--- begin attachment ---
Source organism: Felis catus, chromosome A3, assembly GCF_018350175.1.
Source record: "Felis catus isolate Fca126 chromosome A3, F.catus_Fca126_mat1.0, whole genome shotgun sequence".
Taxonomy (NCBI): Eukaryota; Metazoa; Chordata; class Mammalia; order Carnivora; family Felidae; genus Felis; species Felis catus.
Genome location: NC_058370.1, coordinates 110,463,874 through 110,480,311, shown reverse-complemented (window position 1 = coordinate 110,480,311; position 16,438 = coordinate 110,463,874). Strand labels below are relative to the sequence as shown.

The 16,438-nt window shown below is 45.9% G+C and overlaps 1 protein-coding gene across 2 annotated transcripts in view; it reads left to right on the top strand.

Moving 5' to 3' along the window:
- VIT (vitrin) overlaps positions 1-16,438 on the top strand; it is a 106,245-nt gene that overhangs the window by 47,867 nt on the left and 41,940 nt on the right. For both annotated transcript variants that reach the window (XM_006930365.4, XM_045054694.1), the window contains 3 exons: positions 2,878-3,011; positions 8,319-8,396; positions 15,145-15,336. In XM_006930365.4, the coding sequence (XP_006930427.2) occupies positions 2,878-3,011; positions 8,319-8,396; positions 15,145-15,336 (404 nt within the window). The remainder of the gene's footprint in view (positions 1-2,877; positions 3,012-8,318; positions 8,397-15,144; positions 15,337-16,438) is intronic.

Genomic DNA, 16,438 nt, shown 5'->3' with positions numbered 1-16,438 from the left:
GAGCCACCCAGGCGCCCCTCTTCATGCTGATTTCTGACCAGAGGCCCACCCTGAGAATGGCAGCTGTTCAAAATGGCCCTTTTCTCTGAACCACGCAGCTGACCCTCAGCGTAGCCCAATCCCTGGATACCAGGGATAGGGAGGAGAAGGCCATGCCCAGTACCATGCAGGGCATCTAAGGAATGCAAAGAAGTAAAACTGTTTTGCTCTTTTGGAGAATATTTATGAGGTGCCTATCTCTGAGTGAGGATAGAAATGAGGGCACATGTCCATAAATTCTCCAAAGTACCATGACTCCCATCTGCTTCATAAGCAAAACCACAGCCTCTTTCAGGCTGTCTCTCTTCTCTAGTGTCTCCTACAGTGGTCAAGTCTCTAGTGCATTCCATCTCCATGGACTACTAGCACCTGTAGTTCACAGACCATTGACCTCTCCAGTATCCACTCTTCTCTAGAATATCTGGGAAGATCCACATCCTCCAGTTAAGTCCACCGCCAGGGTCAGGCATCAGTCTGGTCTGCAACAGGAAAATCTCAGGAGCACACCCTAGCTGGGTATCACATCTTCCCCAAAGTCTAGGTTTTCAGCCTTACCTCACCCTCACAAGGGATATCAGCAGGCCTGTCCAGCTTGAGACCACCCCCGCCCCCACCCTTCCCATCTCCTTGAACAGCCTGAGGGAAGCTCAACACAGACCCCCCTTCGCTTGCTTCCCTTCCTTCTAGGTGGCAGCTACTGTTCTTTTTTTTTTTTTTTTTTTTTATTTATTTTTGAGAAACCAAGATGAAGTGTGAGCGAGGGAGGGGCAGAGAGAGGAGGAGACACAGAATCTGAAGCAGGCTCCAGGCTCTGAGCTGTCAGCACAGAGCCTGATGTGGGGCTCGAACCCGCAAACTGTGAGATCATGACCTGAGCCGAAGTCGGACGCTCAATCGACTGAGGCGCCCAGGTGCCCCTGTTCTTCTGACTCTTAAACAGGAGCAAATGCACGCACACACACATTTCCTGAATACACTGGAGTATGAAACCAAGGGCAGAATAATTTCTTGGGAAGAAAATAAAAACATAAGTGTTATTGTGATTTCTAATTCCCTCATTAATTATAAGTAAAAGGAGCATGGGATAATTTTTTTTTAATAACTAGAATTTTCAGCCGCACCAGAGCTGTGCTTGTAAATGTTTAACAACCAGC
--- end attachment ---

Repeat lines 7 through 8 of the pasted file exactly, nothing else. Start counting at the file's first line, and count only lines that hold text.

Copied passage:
- VIT (vitrin) overlaps positions 1-16,438 on the top strand; it is a 106,245-nt gene that overhangs the window by 47,867 nt on the left and 41,940 nt on the right. For both annotated transcript variants that reach the window (XM_006930365.4, XM_045054694.1), the window contains 3 exons: positions 2,878-3,011; positions 8,319-8,396; positions 15,145-15,336. In XM_006930365.4, the coding sequence (XP_006930427.2) occupies positions 2,878-3,011; positions 8,319-8,396; positions 15,145-15,336 (404 nt within the window). The remainder of the gene's footprint in view (positions 1-2,877; positions 3,012-8,318; positions 8,397-15,144; positions 15,337-16,438) is intronic.

Genomic DNA, 16,438 nt, shown 5'->3' with positions numbered 1-16,438 from the left: